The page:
Are you struggling to turn your data into meaningful insights that can improve your work or tell your organization's story? At Tableau, we want to empower nonprofits to make a difference with their data. With the right knowledge and tools, we believe every nonprofit can better explore its data and spot trends, outliers, and even new opportunities.
That's why we've partnered with TechSoup to offer basic data visualization tips in Beyond the Pie Chart. Once you've mastered these basics, Tableau's TechSoup donation program can help you create powerful, interactive data visualizations from almost any data source.
Part 1 covered some basic terminology and why you shouldn't use a pie chart. Below we share tips from our white papers, Visual Analysis Best Practices and Which Chart or Graph Is Right for You, to explain when to use a line chart or bar chart.
One of the most frequently used methods for analyzing data is to track a trend over time. In the example below, we want to see trends over time, by sector, in the flow of venture-financing funds. In our experience, some of the best visualizations for showing trends over time are line charts, area charts, and bar charts. In addition, you should try to put time on the X axis and the measure on the Y axis; that will help your view cater to our cultural conventions on trending.
First, let's look at the line chart below. We put year on the X axis and funding amount on the Y axis, and encoded sector type with color. What we can see from this view is that all sectors follow the same trend in funding over time. We can also see the trends of each individual sector and the differences between them. But what about the overall funding trend? Can you see exactly how much funding there is for all sectors in 2000 or any other given point in time?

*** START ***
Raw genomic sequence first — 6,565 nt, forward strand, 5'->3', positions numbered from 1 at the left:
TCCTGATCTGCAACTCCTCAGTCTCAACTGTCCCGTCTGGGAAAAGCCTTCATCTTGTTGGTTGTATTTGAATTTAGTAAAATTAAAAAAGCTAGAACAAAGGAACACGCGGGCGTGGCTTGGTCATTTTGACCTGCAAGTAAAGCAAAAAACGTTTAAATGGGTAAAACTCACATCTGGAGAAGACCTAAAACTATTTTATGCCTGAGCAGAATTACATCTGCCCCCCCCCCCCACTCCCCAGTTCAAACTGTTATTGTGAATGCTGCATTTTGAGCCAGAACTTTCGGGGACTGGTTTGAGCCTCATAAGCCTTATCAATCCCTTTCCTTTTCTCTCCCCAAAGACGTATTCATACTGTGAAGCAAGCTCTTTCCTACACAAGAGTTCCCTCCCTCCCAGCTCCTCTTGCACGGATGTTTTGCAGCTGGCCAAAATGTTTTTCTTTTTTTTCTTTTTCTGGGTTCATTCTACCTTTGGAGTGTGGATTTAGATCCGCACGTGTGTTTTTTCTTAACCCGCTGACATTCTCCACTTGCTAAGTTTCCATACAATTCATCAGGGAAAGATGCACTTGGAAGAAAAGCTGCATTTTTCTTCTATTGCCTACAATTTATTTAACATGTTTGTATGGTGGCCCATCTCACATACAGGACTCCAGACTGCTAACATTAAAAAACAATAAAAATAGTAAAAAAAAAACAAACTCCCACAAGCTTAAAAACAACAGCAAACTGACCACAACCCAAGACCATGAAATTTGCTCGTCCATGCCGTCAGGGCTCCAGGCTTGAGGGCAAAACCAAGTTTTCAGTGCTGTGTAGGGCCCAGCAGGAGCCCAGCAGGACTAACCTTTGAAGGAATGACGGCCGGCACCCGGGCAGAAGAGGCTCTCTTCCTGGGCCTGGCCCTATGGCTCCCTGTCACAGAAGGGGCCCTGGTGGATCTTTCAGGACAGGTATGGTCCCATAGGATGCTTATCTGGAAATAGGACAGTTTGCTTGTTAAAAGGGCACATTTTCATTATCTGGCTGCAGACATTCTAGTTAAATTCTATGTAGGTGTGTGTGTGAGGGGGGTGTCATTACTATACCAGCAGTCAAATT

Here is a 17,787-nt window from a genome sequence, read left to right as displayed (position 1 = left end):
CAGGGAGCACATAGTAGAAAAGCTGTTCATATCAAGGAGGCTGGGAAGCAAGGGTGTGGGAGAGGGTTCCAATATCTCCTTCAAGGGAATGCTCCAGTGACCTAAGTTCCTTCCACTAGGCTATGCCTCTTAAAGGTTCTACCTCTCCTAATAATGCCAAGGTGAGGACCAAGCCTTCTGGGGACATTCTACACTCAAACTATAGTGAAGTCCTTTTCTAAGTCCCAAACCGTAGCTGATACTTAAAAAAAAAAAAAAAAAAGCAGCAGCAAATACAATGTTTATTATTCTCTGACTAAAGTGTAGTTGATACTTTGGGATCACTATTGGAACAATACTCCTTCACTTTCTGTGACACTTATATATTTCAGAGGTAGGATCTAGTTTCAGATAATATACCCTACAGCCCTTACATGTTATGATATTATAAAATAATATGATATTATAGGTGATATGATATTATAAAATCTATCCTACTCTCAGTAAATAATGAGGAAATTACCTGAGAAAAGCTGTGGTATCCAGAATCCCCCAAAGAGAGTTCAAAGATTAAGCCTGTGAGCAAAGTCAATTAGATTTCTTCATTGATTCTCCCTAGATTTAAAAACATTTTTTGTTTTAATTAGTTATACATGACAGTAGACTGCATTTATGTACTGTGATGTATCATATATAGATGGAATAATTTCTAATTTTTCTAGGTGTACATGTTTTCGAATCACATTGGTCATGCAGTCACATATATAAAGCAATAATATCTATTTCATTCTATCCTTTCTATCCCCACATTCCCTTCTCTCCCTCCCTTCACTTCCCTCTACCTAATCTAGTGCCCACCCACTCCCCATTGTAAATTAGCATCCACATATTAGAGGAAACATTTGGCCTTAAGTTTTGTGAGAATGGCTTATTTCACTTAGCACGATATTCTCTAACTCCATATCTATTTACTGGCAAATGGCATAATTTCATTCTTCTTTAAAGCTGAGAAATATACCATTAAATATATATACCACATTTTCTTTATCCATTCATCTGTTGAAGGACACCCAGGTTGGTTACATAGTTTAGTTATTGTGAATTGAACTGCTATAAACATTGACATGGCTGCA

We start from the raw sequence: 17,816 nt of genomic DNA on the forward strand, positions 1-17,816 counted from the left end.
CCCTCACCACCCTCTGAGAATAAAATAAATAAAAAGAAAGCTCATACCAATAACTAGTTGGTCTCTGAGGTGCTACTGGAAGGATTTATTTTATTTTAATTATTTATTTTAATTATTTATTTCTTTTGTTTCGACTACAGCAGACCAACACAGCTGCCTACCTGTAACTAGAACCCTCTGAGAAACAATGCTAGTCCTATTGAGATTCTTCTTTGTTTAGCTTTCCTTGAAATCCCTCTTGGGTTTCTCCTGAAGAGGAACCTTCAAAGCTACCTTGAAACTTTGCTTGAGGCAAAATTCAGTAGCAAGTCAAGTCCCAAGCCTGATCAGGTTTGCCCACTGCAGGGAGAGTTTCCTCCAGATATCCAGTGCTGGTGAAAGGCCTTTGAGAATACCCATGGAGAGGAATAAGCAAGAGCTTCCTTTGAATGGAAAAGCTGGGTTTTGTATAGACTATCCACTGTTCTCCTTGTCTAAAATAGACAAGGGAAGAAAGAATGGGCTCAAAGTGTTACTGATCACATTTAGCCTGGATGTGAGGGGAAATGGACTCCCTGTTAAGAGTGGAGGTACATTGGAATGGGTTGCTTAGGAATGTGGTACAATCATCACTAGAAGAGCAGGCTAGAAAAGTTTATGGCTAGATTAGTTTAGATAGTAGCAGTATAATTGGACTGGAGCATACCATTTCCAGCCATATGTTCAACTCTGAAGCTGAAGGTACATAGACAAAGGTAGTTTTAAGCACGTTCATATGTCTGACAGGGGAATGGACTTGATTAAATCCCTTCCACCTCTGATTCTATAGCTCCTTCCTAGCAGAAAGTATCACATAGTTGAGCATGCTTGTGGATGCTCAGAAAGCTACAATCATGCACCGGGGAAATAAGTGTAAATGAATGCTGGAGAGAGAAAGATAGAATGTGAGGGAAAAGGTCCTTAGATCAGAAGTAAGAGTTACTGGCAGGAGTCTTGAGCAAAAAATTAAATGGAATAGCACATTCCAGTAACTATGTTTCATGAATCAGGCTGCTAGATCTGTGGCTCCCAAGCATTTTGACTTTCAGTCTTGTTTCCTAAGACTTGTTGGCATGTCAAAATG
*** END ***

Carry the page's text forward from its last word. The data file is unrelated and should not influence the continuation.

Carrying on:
The answer is no. Line charts do not have that capability. However, if answering these questions is important to you, you can explore area charts or bar charts (see below). Both of these chart types are great at amplifying total funding trends and how each individual sector contributes to the total over time.
When you have two or more line charts, fill the space under the respective lines to create an area chart. This informs a viewer about the relative contribution that line contributes to the whole.
Another method for analyzing data is comparison and ranking. For example, you could visualize volume of shirts in different sizes, website traffic by origination site, or percent of spending by department. In many cases, this shows us where we are and how we are doing. A bar chart is great for comparison and ranking because it encodes quantitative values as length on the same baseline, making it extremely easy to compare values.
Check out Visual Analysis Best Practices and Which Chart or Graph is Right for You for more tips.
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Image 1: Wes Holing
Images 2, 3, 4, and 5: Tableau
This work is published under a Creative Commons Attribution-NonCommercial-NoDerivs 4.0 International License.
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